Saint Francis Hospital Wilmington Acute Care Hospital
Grand View Hospital Sellersville Acute Care Hospital
Wills Eye Philadelphia Acute Care Hospital
Brandywine Hospital Coatesville Acute Care Hospital
Christiana Hospital Newark Acute Care Hospital
Pennsylvania Hospital Philadelphia Acute Care Hospital
Holy Redeemer Hospital and Medical Center Meadowbrook Acute Care Hospital
Pottstown Memorial Medical Center Pottstown Acute Care Hospital
Deborah Heart and Lung Center Browns Mills Acute Care Hospital
Barix Clinics of Pennsylvania Langhorne Acute Care Hospital
Mercy Suburban Hospital Norristown Acute Care Hospital
Delaware County Memorial Hospital Drexel Hill Acute Care Hospital
Jennersville Regional Hospital West Grove Acute Care Hospital
Chestnut Hill Hospital Philadelphia Acute Care Hospital
Lankenau Hospital Wynnewood Acute Care Hospital
Northeastern Hospital Philadelphia Acute Care Hospital
Paoli Hospital Paoli Acute Care Hospital
Roxborough Memorial Hospital Philadelphia Acute Care Hospital
Fox Chase Cancer Center Philadelphia Acute Care Hospital
Crozer-chester Medical Center Upland Acute Care Hospital
Jeanes Hospital Philadelphia Acute Care Hospital
Doylestown Hospital Doylestown Acute Care Hospital
Graduate Hospital Philadelphia Acute Care Hospital
Lourdes Medical Center of Burlington County Willingboro Acute Care Hospital
Central Montgomery Medical Center Lansdale Acute Care Hospital

Angioplasty Introduction

Angioplasty is a relatively simple procedure that will increase or restore blood flow through an artery. This procedure is for people who have blocked or narrowed arteries due to coronary artery disease or may have suffered a heart attack. During this simple procedure, the doctor pushes a thin tube (catheter) with a balloon attached to the end up through a blood vessel in the arm or groin. Once the balloon is in place, the doctor inflates the balloon to move plaque (a sticky substance made up of fat, cholesterol, calcium and other substances found in the blood) toward the arterial walls, widening the artery to allow increased blood flow. Angioplasties can reduce chest pain by increasing blood flow, and it can also minimize damage to the heart following a heart attack. Angioplasties cause minimal pain. Cardiologists perform most angioplasties. You will be administered a sedative, but you will remain awake during the procedure. Patients usually spend one night in the hospital and can return to work in less than a week.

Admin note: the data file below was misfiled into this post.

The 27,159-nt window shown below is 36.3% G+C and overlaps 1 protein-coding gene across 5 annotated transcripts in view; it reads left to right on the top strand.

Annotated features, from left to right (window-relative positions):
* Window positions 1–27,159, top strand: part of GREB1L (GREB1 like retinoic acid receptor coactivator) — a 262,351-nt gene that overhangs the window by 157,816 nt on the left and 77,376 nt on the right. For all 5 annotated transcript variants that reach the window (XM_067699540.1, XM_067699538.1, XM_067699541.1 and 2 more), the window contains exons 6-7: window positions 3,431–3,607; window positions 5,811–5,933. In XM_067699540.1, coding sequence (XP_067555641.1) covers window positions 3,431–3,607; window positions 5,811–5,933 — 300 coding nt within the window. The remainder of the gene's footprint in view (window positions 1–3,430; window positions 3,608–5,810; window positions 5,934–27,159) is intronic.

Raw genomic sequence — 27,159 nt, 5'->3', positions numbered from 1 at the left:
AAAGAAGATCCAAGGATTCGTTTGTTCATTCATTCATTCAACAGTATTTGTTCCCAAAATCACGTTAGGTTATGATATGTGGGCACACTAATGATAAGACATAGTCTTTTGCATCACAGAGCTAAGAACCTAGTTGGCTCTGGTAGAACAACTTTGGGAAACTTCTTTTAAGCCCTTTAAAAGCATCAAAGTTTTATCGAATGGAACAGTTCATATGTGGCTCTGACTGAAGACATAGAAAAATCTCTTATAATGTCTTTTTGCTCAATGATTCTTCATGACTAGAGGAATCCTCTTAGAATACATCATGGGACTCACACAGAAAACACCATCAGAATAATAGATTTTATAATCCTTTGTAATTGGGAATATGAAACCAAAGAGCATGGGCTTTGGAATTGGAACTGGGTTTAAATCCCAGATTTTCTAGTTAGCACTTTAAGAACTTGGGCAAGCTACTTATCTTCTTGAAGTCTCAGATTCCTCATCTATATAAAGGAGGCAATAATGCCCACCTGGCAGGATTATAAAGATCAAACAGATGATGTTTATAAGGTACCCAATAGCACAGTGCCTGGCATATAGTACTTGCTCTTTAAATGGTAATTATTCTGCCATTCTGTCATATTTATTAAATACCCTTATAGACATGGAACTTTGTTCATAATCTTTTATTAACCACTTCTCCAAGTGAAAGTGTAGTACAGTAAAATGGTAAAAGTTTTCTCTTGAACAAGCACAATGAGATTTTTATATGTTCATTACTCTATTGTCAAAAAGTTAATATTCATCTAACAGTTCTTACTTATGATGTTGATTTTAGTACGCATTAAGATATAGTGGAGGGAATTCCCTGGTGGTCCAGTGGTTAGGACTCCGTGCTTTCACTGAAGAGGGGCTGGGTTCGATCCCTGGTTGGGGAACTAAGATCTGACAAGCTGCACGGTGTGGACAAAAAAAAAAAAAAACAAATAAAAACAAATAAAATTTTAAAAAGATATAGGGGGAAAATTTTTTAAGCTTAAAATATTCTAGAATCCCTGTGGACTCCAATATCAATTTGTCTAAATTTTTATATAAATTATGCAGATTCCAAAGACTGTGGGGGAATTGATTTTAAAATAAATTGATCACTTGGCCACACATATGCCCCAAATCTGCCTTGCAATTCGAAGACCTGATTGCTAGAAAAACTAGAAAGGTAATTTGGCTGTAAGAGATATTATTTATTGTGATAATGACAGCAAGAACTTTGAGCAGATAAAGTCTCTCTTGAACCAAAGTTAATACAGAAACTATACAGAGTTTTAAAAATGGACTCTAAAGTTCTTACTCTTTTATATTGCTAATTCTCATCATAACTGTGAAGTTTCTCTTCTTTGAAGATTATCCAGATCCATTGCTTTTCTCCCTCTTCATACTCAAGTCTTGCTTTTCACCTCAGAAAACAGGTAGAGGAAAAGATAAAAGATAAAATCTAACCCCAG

Patient Preparation for Angioplasty

You doctor will perform a physical exam along with blood or other diagnostic tests, such as X-rays and MRIs. It is particularly important to inform the physician of all medications or vitamins taken regularly or if you are pregnant (or think you might be pregnant). Tell your doctor if you have other medical conditions that may need special attention, or if you have a history of bleeding disorders or if you are taking any anticoagulant (blood-thinning) medications, aspirin or other medications that affect blood clotting. You will be given instructions in advance that will outline what you should and should not do in preparation for the procedure; be sure to read and follow those instructions. You may be asked to fast for eight hours before the procedure, generally after midnight, even though you will not be under general anesthesia. If you are given a prescription for pain medication, have it filled prior to surgery.